• Well, why should people be entitled to a rating even if it's idiotic? Idiotic opinions don't help anyone. The "12 days" issue exemplifies why some people shouldn't be allowed to leave reviews. Saying "This is a kid's game, I'm not a kid, One STAR!" is not reviewing the app at all. It should be removed. Reviews could be improved with "useful/not useful" ratings, let the devs respond to reviews that are clearly asking for tech support, etc.
  • Not all of the free apps have been to my liking but free is free and if I don't like it I don't download it, you haven't lost anything. Today's Superfood cookbook isn't really me, yesterdays I already owned and earlier in the week I questioned making an app free which then has in app purchases. My two girls love Toca House (we own some of there other apps) but I do wonder though if I want to teach them to clean the windows, mow the lawn and soap a fat guy.
  • Some people are really greedy, most I would bet are of the age before they had to pay real money for software. However, there are a few things I don't understand: 1 - Why was Apple making static offers of free stuff to the masses when they have genius and purchase history that would allow them to make a more reasonable offer to a customer? 2 - Why don't the developers have the ability to reply to reviews. Often times I see reviews giving lower ratings because a feature they want isn't there but it actually is and there is no recourse for the developer. 3 - What does getting rid of the system do? It then opens the door for crappy developers to make money off of crappy apps. I don't think thats right either. I think a voting system is the right way to do it, let people who actually have used the app determine if a review is good or bad. If it's bad it will get voted down and it's weight on the developers overall rating should in turn go down.
  • i like the idea of developer responses. Amazon merchant's can respond to posts.
  • What happened to Toca was absolutely wrong. But I will note that my Mom finally has a non-retina Mini that runs flawlessly on iOS 6 after over a year of crashes on the iPad 1, and I do think it's poor of Apple to not allow her the 12 days app. Sent from the iMore App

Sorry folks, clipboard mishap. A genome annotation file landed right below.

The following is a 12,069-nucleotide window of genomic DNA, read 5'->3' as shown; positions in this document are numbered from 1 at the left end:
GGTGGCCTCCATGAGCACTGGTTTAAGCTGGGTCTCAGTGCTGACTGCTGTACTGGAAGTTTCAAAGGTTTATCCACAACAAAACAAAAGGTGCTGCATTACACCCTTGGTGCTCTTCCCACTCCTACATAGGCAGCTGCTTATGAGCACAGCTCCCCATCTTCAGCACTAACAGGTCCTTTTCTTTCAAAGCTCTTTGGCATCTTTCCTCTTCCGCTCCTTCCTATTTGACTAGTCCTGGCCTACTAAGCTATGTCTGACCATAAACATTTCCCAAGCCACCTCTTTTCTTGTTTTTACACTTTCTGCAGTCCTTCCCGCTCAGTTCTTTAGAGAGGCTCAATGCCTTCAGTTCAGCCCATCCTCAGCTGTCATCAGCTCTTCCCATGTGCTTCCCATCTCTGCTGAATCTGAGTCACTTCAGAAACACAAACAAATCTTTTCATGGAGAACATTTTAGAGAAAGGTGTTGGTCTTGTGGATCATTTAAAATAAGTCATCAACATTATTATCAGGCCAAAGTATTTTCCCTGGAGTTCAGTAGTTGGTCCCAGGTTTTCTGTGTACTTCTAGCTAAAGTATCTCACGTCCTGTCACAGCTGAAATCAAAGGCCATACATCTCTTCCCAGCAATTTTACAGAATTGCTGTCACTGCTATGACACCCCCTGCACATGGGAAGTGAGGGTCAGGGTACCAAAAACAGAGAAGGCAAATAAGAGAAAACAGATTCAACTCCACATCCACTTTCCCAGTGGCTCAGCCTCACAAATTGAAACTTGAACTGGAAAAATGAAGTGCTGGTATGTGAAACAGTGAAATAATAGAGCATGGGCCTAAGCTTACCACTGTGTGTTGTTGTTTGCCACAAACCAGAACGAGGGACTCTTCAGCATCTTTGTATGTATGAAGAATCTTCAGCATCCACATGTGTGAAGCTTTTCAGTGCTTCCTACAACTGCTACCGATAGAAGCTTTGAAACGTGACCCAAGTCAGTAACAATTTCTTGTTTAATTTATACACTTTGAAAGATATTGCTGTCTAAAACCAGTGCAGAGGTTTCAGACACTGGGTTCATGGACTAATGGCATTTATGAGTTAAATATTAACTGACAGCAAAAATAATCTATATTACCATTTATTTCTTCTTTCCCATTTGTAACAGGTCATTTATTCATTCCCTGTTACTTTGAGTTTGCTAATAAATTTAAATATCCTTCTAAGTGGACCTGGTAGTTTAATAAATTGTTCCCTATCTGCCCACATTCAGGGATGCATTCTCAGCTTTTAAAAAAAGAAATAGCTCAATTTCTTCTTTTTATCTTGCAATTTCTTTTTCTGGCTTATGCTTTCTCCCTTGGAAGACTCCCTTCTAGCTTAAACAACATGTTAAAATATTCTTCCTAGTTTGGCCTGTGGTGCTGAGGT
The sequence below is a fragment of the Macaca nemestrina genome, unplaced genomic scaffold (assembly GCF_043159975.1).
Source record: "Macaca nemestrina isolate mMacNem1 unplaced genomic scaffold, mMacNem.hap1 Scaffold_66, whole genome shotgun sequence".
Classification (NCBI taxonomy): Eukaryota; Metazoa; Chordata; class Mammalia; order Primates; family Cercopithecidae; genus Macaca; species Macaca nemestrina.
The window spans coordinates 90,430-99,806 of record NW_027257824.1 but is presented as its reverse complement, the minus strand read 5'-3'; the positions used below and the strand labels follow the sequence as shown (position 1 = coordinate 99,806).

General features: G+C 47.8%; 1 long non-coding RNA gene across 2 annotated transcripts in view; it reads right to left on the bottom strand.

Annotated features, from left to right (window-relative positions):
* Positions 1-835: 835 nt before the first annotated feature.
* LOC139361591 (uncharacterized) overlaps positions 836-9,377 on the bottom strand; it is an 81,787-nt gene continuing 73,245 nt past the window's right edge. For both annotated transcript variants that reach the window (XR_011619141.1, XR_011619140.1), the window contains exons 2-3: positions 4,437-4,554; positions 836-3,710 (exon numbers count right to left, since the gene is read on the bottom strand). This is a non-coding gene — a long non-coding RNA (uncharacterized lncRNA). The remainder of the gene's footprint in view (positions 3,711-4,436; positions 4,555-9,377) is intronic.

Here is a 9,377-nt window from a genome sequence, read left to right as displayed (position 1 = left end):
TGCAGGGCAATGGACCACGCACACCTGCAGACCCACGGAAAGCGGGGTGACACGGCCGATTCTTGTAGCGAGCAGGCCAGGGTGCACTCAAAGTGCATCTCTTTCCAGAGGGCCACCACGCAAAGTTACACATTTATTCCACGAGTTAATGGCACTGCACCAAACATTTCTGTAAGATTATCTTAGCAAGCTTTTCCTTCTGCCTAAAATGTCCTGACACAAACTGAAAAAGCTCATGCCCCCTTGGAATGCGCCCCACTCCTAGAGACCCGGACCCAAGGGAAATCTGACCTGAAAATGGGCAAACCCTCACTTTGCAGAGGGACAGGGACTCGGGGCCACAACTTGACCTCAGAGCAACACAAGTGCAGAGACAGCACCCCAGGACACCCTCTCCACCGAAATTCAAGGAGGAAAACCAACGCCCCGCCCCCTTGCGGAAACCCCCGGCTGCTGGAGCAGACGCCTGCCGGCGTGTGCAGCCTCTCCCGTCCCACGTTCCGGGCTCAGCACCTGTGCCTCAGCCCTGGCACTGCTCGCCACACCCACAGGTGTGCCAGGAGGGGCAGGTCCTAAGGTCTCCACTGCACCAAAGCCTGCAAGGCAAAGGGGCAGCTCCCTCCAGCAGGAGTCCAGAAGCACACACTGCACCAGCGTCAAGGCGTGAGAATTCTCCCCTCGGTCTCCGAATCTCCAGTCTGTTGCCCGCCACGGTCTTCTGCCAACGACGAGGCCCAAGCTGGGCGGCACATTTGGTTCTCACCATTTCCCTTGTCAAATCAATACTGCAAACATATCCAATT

• She's welcome to download any of the free apps or content - she just can't use the 12 Days app to find it out.
  • Three comments on the subject: 1. "Man, when Yelp starts allowing reviews of human beings a lot of you fuckers on here are in big trouble!"
    --Anonymous Yelp reviewer Just sayin'. 2. You guys contribute a lot to this problem. Sometimes you all will recommend an app and it will have horrible reviews. I won't get it because I don't want to drop the money because all you've done it talk about the basic functions of the app. Come on, dig a little deeper. Show us your workflows, show us why it's such an amazing app that you want your readers to buy it. Vesper comes to mind. The app sucks and is borderline useless, yet you all rave about it. Prove me wrong. Show me your work flow or stop talking about because I think Vesper is paying you for ad time. 3. It's Apple's own fault. The dev's need to take it up with Apple. Want me to be nicer, let me try it out for 30 minutes. Why on earth can I STILL NOT do this? All I have are stars and reviews to go on and the occasional word of mouth or blog. If the review system is broken, Apple is hands down the only one to blame for this by their convoluted sales schemes.